Will Working on a Photo Book Make You a Better Photographer?

Freeman Patterson is a storied photographer, teacher, and author. After teaching seminars for groups as large as 4,000 and putting together a number of photography books, he shares some insights into the process he has been intimately close to for years.

Many around the world have come to know Patterson’s warmth, thoughtfulness and generosity through his seminars with large groups of 50 to 4000 across the space of visual arts, music, education, and ecology. His personal work ranges from documentary to impressionistic, and always resonates with themes inherent in the natural world. His images have been published in numerous books, magazines, journals, newspapers and advertisements, and have been exhibited around the world. 

Freeman is the author of numerous books, including Photography for the Joy of It, Photography of Natural Things, Photography and the Art of Seeing, Namaqualand: Garden of the Gods, Portraits of Earth, Photo Impressionism and the Subjective Image, Shadowlight: A Photographer’s Life, and Odysseys: Meditations and Thoughts for a Life’s Journey. He currently lives on an ecological reserve in Shampers Bluff, New Brunswick, Canada.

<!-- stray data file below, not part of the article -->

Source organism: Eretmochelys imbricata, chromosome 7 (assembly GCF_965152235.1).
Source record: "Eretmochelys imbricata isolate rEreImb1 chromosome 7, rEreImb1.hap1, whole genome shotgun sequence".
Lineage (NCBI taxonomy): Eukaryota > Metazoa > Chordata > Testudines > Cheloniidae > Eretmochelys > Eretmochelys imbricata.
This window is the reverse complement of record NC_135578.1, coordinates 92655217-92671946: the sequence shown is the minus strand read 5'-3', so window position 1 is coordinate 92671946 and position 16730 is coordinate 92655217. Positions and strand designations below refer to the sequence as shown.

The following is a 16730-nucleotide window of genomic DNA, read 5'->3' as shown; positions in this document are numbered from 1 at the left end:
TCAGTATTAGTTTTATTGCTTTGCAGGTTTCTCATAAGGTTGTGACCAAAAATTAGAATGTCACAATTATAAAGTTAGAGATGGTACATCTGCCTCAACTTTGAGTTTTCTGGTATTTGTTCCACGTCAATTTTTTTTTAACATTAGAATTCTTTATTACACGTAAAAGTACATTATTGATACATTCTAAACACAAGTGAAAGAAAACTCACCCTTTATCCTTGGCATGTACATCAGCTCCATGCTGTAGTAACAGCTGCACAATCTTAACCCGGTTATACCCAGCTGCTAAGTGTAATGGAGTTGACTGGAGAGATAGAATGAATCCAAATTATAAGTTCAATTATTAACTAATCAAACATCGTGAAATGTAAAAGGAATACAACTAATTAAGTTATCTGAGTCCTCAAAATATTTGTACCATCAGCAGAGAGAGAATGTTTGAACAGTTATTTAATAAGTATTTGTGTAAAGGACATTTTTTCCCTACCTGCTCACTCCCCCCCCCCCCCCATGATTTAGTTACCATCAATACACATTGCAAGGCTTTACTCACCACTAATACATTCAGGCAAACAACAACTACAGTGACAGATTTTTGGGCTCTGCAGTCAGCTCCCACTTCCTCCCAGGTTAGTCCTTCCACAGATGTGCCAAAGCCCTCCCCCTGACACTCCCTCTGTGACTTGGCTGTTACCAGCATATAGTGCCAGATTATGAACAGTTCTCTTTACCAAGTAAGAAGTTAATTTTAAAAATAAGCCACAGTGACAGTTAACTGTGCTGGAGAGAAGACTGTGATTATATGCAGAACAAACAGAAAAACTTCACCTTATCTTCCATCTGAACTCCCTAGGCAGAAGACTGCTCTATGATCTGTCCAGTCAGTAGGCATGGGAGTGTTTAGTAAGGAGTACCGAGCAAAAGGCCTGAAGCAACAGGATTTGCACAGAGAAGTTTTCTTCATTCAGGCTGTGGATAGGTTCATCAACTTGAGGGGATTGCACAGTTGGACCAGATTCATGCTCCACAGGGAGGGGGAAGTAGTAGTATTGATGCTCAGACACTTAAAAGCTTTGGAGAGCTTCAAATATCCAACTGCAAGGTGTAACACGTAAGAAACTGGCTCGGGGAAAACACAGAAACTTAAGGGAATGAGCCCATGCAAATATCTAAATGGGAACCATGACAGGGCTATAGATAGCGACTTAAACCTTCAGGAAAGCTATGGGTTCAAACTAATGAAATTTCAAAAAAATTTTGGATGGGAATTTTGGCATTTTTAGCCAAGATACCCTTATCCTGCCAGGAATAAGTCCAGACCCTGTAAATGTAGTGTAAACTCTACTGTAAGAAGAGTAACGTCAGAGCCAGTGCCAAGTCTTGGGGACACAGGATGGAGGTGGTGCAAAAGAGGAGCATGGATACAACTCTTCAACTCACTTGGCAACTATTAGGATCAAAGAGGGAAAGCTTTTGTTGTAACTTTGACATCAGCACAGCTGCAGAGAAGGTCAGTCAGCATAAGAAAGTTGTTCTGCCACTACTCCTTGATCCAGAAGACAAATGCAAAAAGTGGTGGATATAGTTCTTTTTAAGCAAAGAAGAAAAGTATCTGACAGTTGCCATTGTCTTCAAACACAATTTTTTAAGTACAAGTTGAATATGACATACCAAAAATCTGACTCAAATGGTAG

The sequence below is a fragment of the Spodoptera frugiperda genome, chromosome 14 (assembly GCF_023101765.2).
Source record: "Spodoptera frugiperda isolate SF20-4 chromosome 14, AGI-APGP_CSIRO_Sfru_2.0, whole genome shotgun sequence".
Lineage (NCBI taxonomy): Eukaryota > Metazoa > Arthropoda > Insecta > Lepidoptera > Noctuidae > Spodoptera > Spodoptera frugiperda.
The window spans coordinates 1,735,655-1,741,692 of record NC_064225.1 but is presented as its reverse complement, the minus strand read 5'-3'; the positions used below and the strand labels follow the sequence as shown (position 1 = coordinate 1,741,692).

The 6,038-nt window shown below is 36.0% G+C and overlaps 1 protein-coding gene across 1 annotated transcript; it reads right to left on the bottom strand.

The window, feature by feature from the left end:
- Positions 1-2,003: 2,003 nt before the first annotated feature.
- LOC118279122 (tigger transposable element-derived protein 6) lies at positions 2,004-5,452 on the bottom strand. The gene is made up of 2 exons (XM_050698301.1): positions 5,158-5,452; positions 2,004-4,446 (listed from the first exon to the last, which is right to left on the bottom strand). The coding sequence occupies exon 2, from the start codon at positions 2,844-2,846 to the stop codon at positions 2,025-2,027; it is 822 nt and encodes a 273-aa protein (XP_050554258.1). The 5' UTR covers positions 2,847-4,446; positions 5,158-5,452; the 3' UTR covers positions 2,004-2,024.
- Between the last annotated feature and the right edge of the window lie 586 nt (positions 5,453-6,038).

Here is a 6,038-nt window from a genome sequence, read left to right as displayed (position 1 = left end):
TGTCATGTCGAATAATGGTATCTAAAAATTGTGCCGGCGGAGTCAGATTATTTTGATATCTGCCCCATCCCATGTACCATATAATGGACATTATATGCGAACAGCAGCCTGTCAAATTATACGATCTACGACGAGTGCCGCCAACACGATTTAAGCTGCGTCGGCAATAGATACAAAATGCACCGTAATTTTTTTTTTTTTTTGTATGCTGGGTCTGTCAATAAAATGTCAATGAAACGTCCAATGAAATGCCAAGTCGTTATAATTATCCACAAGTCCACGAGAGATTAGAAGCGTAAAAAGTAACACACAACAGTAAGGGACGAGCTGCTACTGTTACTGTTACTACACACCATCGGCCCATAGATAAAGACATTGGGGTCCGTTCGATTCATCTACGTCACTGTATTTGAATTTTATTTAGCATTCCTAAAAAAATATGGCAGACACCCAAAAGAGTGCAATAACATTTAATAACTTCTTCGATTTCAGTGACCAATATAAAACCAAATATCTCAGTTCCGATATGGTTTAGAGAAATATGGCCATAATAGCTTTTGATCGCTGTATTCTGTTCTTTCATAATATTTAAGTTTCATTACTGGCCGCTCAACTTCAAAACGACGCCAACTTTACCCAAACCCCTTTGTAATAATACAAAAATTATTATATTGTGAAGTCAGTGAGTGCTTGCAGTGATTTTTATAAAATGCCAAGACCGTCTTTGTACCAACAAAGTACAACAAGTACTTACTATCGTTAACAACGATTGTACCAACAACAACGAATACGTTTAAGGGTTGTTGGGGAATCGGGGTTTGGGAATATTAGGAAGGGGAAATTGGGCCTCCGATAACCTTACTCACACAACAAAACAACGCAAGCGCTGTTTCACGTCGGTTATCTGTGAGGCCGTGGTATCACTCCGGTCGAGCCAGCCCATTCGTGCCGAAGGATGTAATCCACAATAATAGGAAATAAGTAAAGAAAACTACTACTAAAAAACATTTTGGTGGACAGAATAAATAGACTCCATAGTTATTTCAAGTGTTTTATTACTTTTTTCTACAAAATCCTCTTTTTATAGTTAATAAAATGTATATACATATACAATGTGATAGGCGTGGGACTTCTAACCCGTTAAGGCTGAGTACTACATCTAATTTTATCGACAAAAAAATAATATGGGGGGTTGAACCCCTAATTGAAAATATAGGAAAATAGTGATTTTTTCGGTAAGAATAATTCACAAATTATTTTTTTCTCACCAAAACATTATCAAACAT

Below is an excerpt from an in-depth interview published in the November issue of the Elements Magazine.

You’ve written numerous books about photography which an entire generation of photographers have learnt from, and which inspired them to pick up their camera. Is one book special for you?

That’s tough to answer. Of my five instructional books my second, “Photography and the Art of Seeing,” was the most popular, but my first and fourth books, “Photography for the Joy of It” and “Photographing the World Around You,” were close seconds.

In retrospect, the latter should probably have been given the more straightforward title of “Photography and Visual Design,” which is really what it’s all about. I feel this book is the most instructional from the standpoint of craft, but perhaps the first two are more “liberating” for persons who want to “let go” and immerse themselves in the joy of seeing well.

Of the ten other books, my two personal favourites are “Odysseys” (about the four abandoned diamond-mining towns in Namibia) for both the images and the writing and “Embracing Creation,” the coffee-table book of images and essays that accompanied my large 2013-2014 retrospective exhibition at the Beaverbrook Art Gallery in Fredericton.

Does working on a photographic book help you to be a better photographer? How important to you is the curation of images for each book and how do you approach this process?

If it helps, it’s because the extremely tough process of curation and editing causes me to look at my images through other people’s eyes as well as my own. It’s vital to keep in mind that I am not creating the book for me.